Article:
US fuss about Irish tax deals just election fever, says ex-Apple CEO
The recent corporation tax controversy highlighted by US presidential hopefuls Hillary Clinton and Donald Trump is not damaging Ireland's reputation as a place to do business, said the former chief executive of Apple, John Sculley.
According to Mr Sculley, the controversy is simply part of US election fever.
Known as the boss "who fired Steve Jobs", Sculley believes the tax inversion drama surrounding the potential multi-billion merger of pharma giants Pfizer and Allergan is to be expected ahead of next year's US election.
Tax inversion is the term for the relocation of a firm's legal domicile to a lower tax country while usually keeping its material operations in the country of origin.
In the Pfizer/Allergan case, the latter is already based in Ireland, where our low 12.5pc corporation tax rate is controversial, and any merger would result in Pfizer benefiting from the lower one.
In addition, Ireland's tax treatment of Apple is currently under investigation and the EU is expected to shortly issue a decision as to whether this country is offering it a 'sweetheart' tax deal.
"I don't think (Ireland's reputation is being damaged). When I was at Pepsi, we were the second international company to come to Ireland. Henry Ford was the first," he told the Irish Independent.
"And when I was with Apple, we were the first high-tech company to invest in Ireland. I met with the IDA and ex-Taoisigh.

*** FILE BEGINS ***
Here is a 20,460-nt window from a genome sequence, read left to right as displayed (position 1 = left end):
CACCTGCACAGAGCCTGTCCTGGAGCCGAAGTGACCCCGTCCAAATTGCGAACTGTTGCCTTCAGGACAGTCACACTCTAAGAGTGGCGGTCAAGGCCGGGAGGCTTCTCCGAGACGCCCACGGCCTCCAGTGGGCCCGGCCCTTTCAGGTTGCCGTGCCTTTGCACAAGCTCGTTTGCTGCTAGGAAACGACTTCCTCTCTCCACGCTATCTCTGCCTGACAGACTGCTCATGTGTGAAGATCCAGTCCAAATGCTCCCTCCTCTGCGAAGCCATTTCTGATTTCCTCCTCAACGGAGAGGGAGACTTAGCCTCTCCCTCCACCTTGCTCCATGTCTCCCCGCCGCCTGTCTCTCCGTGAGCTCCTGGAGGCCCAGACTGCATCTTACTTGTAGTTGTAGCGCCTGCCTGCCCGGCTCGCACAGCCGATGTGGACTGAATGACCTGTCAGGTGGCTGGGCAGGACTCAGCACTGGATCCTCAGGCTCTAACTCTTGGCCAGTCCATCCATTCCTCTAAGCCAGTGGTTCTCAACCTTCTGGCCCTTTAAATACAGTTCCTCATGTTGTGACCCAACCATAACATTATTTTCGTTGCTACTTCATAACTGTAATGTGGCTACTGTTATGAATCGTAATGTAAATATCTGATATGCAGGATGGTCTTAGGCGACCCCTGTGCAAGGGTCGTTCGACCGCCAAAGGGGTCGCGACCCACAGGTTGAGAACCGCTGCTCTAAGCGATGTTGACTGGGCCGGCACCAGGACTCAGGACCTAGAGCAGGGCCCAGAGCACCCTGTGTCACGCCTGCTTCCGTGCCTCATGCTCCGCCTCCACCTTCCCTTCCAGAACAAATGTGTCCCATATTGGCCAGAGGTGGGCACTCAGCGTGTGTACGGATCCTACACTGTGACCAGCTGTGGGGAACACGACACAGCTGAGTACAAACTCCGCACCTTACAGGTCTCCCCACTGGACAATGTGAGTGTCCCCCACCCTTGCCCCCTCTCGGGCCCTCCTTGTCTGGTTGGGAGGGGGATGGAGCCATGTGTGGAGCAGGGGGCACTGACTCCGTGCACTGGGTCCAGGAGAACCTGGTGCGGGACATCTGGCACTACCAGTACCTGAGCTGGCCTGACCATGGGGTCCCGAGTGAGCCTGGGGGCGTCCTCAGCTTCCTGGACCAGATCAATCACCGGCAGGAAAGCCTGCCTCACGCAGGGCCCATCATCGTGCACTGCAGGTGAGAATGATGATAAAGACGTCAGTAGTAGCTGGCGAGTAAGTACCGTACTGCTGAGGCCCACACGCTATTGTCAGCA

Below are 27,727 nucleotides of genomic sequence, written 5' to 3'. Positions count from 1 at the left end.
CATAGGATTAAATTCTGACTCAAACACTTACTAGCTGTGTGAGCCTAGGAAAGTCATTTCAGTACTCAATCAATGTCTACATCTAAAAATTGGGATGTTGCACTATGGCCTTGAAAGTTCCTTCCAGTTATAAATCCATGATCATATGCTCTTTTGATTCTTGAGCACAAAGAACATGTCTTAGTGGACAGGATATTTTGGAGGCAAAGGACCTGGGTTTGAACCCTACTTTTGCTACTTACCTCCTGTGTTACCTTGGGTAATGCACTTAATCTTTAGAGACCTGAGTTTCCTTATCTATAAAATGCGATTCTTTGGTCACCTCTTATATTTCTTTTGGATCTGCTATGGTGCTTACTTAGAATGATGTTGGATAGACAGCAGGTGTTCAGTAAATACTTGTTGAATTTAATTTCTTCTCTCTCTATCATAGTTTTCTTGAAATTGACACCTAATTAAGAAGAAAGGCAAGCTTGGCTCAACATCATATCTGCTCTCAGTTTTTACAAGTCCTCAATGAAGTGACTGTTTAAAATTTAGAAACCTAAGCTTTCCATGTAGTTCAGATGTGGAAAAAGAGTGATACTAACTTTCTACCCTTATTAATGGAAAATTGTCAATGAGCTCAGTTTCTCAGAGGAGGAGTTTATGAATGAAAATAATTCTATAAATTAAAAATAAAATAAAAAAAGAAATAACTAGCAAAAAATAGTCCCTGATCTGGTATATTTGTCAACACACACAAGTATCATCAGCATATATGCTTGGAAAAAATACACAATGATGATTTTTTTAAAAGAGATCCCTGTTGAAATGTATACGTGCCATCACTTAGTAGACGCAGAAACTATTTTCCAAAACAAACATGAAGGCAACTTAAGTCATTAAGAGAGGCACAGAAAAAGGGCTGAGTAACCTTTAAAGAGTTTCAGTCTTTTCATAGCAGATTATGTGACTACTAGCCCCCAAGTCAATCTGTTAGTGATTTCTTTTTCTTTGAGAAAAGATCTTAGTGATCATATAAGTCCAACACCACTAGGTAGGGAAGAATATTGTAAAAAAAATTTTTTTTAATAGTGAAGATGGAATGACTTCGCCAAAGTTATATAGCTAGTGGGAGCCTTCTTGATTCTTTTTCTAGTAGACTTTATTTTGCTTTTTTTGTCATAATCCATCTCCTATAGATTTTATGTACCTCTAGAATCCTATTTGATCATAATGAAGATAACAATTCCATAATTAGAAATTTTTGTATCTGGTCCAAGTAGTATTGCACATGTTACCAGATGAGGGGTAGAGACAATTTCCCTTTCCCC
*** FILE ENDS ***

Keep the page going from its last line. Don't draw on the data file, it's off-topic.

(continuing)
"I am a big fan of Ireland. It will continue to do just fine and it has great relationships with the US.
"I'm bullish on Ireland," said Mr Sculley (76), who was chief executive of Apple from the 1980s until 1993.
However, he conceded that the tax inversion issue is a messy business and will have to be addressed by the US government, even if that is unlikely ahead of next year's election.
"There's political gridlock in the US between the Democrats and the Republicans," he said.
"Everybody in the business community realises we have to change the tax code. It's antiquated and causing real problems for multinational companies that want to do business all over the world.
"We have over $2.5 trillion trapped outside of the US which everybody knows needs to be brought back and restructured," he added.
"Right now you can't be too concerned about what Hillary Clinton says or the Republicans, it is election season."
These days, Mr Sculley's attention is mainly dedicated to two firms he co-founded in the past decade, Obi Worldphone and his data analytics firm, Zeta Interactive, which is valued at $1bn.